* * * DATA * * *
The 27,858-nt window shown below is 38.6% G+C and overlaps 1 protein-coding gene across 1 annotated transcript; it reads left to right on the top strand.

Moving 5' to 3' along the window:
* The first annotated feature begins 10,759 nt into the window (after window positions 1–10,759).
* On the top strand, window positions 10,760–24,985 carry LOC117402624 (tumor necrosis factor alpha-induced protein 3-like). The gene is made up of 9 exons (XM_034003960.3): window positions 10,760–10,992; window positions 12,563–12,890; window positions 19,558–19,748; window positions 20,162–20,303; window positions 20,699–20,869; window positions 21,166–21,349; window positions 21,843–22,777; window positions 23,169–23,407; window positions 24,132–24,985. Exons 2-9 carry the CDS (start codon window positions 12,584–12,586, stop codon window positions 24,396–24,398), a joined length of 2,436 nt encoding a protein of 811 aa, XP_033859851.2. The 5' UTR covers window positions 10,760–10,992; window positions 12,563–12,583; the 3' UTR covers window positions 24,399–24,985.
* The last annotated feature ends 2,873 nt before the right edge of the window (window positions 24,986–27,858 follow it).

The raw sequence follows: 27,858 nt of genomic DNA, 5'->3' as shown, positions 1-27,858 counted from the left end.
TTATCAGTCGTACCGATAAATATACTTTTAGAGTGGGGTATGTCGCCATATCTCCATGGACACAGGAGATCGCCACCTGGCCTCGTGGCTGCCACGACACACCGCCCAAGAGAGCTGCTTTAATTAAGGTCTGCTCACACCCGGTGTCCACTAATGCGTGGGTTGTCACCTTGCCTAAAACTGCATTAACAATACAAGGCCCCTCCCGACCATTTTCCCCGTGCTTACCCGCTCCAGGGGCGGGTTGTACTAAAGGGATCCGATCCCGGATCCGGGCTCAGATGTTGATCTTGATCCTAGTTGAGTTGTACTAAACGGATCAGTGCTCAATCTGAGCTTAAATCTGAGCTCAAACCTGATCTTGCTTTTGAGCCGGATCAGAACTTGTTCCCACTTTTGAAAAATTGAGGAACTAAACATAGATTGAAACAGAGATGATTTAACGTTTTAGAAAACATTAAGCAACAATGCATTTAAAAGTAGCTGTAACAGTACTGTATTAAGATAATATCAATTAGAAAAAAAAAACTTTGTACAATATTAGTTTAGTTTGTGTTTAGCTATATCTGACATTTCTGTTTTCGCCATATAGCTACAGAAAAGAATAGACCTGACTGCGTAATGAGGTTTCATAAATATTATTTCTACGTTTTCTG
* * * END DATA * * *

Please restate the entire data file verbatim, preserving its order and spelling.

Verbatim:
The 27,858-nt window shown below is 38.6% G+C and overlaps 1 protein-coding gene across 1 annotated transcript; it reads left to right on the top strand.

Moving 5' to 3' along the window:
* The first annotated feature begins 10,759 nt into the window (after window positions 1–10,759).
* On the top strand, window positions 10,760–24,985 carry LOC117402624 (tumor necrosis factor alpha-induced protein 3-like). The gene is made up of 9 exons (XM_034003960.3): window positions 10,760–10,992; window positions 12,563–12,890; window positions 19,558–19,748; window positions 20,162–20,303; window positions 20,699–20,869; window positions 21,166–21,349; window positions 21,843–22,777; window positions 23,169–23,407; window positions 24,132–24,985. Exons 2-9 carry the CDS (start codon window positions 12,584–12,586, stop codon window positions 24,396–24,398), a joined length of 2,436 nt encoding a protein of 811 aa, XP_033859851.2. The 5' UTR covers window positions 10,760–10,992; window positions 12,563–12,583; the 3' UTR covers window positions 24,399–24,985.
* The last annotated feature ends 2,873 nt before the right edge of the window (window positions 24,986–27,858 follow it).

The raw sequence follows: 27,858 nt of genomic DNA, 5'->3' as shown, positions 1-27,858 counted from the left end.
TTATCAGTCGTACCGATAAATATACTTTTAGAGTGGGGTATGTCGCCATATCTCCATGGACACAGGAGATCGCCACCTGGCCTCGTGGCTGCCACGACACACCGCCCAAGAGAGCTGCTTTAATTAAGGTCTGCTCACACCCGGTGTCCACTAATGCGTGGGTTGTCACCTTGCCTAAAACTGCATTAACAATACAAGGCCCCTCCCGACCATTTTCCCCGTGCTTACCCGCTCCAGGGGCGGGTTGTACTAAAGGGATCCGATCCCGGATCCGGGCTCAGATGTTGATCTTGATCCTAGTTGAGTTGTACTAAACGGATCAGTGCTCAATCTGAGCTTAAATCTGAGCTCAAACCTGATCTTGCTTTTGAGCCGGATCAGAACTTGTTCCCACTTTTGAAAAATTGAGGAACTAAACATAGATTGAAACAGAGATGATTTAACGTTTTAGAAAACATTAAGCAACAATGCATTTAAAAGTAGCTGTAACAGTACTGTATTAAGATAATATCAATTAGAAAAAAAAAACTTTGTACAATATTAGTTTAGTTTGTGTTTAGCTATATCTGACATTTCTGTTTTCGCCATATAGCTACAGAAAAGAATAGACCTGACTGCGTAATGAGGTTTCATAAATATTATTTCTACGTTTTCTG